Background: Small bowel bacterial overgrowth (SBBO) is difficult to diagnose in pediatric patients with short bowel syndrome due to the invasive nature of the gold standard testing. Alternative testing methods also have barriers leaving providers to diagnose clinically. This has led to antibiotic overprescribing in this population. An algorithm for SBBO identification and standardized treatment is proposed.
Objective: Standardize SBBO identification and treatment in pediatric short bowel syndrome.
Methods: 1-year retrospective chart review and literature review.
Results: Final analysis of 146 admissions revealed diagnostic and antibiotic prescribing inconsistencies. In total, 28% (n = 41) received antibiotics for SBBO including those who continued home antibiotic (n = 27), those prescribed an antibiotic based on clinical suspicion (n = 12), and those prescribed an antibiotic based on duodenal aspirate (n = 2). In 10.2% (n = 15) patients, antibiotics were prescribed without clear clinical indication resulting in 342 antibiotic exposed days and $24,000 in prescription costs.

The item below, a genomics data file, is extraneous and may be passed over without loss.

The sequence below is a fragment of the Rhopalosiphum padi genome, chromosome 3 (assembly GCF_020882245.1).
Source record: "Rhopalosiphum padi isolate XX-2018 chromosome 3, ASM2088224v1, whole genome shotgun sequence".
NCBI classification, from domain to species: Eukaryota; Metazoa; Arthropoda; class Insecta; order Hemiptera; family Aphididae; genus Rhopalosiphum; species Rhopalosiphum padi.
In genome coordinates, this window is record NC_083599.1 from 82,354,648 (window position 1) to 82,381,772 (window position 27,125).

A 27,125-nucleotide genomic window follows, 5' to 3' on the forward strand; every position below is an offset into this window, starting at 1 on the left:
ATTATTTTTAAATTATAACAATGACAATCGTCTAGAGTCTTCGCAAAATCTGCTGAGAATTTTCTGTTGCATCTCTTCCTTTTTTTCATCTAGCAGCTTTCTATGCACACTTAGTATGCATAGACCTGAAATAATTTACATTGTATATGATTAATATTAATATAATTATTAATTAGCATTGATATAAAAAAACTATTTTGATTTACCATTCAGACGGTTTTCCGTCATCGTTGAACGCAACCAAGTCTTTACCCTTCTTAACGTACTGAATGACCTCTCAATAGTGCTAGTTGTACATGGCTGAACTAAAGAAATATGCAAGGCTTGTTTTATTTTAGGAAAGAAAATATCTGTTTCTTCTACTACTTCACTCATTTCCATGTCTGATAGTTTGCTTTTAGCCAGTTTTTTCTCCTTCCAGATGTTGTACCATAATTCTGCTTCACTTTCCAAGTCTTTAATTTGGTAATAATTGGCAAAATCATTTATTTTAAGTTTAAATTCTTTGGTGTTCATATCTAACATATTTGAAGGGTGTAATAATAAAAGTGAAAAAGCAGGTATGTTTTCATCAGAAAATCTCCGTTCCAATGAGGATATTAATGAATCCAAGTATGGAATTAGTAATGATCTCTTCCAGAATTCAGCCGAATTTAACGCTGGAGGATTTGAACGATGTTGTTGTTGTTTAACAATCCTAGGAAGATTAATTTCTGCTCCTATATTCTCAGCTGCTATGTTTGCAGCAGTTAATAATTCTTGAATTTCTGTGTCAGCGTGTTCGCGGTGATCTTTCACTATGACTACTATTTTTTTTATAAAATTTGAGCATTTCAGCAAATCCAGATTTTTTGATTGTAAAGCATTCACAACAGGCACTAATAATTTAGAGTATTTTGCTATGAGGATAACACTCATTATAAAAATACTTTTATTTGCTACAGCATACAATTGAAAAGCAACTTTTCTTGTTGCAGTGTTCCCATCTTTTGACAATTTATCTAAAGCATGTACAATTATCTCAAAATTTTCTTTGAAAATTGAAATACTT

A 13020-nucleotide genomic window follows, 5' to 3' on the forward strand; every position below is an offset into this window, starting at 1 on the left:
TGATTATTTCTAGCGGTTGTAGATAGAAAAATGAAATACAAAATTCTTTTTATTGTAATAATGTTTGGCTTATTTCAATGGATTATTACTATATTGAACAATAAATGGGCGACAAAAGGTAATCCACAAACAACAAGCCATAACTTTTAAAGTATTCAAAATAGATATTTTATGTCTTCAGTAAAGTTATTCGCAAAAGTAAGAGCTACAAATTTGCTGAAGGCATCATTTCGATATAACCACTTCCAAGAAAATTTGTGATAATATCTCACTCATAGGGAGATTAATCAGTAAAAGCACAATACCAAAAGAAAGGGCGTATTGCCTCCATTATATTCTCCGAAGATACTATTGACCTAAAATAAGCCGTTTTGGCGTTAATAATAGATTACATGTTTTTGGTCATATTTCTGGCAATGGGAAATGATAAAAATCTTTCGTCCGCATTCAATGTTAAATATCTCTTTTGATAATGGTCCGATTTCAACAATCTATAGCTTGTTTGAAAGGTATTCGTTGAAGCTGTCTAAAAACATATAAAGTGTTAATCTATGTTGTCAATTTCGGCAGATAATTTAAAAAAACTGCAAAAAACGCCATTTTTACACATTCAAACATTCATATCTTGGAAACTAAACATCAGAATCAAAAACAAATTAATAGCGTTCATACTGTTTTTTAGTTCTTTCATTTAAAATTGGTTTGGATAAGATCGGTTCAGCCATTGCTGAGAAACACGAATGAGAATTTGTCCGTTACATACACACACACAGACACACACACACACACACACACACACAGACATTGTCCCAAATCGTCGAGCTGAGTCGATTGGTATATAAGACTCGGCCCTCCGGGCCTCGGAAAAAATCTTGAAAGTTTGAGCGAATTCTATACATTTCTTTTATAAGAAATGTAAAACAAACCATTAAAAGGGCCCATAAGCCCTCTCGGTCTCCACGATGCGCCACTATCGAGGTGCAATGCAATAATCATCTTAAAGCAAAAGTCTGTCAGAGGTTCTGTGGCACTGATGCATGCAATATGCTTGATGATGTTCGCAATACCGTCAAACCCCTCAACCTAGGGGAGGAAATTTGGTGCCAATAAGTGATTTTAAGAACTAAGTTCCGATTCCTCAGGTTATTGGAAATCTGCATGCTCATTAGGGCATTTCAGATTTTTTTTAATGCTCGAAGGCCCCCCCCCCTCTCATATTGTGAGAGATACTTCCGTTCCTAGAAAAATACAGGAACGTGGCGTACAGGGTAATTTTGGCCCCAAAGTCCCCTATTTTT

Conclusion: Clinical research is greatly needed as it relates to SBBO. In the meantime, the proposed algorithm guides providers through diagnosis and treatment decision-making. Thoughtful antibiotic prescribing is key to optimizing outcomes while minimizing adverse effects of antibiotics.
Implications for nursing: The algorithm empowers nursing to minimize antibiotic overuse through collaborative teamwork.
Keywords: antibiotic stewardship; pediatric; short bowel syndrome; small bowel bacterial overgrowth.
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